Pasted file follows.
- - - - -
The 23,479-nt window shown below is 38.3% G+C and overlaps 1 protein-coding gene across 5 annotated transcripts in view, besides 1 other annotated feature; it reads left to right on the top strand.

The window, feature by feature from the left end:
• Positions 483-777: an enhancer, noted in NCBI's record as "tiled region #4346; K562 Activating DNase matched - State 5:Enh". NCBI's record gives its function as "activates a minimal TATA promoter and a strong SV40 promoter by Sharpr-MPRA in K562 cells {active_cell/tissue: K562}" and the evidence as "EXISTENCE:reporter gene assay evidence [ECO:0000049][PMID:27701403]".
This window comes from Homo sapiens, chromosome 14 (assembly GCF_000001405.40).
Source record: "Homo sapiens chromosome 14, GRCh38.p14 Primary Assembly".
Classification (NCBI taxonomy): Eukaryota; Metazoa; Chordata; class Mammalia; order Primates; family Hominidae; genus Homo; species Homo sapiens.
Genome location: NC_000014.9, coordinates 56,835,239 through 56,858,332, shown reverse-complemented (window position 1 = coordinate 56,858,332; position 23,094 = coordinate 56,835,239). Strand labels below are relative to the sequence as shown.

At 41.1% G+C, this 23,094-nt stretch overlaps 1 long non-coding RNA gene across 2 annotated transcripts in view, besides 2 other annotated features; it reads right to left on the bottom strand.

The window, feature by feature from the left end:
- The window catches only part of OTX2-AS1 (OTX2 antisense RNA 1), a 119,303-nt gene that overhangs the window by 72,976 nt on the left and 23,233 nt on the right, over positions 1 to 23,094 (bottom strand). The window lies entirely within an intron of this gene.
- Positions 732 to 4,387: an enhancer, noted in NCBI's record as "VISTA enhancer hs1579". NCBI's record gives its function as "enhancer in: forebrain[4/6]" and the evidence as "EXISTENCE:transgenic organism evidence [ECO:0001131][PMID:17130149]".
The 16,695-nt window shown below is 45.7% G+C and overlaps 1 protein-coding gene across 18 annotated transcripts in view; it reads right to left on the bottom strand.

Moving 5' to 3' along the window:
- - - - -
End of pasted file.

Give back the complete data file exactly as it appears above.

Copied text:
The 23,479-nt window shown below is 38.3% G+C and overlaps 1 protein-coding gene across 5 annotated transcripts in view, besides 1 other annotated feature; it reads left to right on the top strand.

The window, feature by feature from the left end:
• Positions 483-777: an enhancer, noted in NCBI's record as "tiled region #4346; K562 Activating DNase matched - State 5:Enh". NCBI's record gives its function as "activates a minimal TATA promoter and a strong SV40 promoter by Sharpr-MPRA in K562 cells {active_cell/tissue: K562}" and the evidence as "EXISTENCE:reporter gene assay evidence [ECO:0000049][PMID:27701403]".
This window comes from Homo sapiens, chromosome 14 (assembly GCF_000001405.40).
Source record: "Homo sapiens chromosome 14, GRCh38.p14 Primary Assembly".
Classification (NCBI taxonomy): Eukaryota; Metazoa; Chordata; class Mammalia; order Primates; family Hominidae; genus Homo; species Homo sapiens.
Genome location: NC_000014.9, coordinates 56,835,239 through 56,858,332, shown reverse-complemented (window position 1 = coordinate 56,858,332; position 23,094 = coordinate 56,835,239). Strand labels below are relative to the sequence as shown.

At 41.1% G+C, this 23,094-nt stretch overlaps 1 long non-coding RNA gene across 2 annotated transcripts in view, besides 2 other annotated features; it reads right to left on the bottom strand.

The window, feature by feature from the left end:
- The window catches only part of OTX2-AS1 (OTX2 antisense RNA 1), a 119,303-nt gene that overhangs the window by 72,976 nt on the left and 23,233 nt on the right, over positions 1 to 23,094 (bottom strand). The window lies entirely within an intron of this gene.
- Positions 732 to 4,387: an enhancer, noted in NCBI's record as "VISTA enhancer hs1579". NCBI's record gives its function as "enhancer in: forebrain[4/6]" and the evidence as "EXISTENCE:transgenic organism evidence [ECO:0001131][PMID:17130149]".
The 16,695-nt window shown below is 45.7% G+C and overlaps 1 protein-coding gene across 18 annotated transcripts in view; it reads right to left on the bottom strand.

Moving 5' to 3' along the window: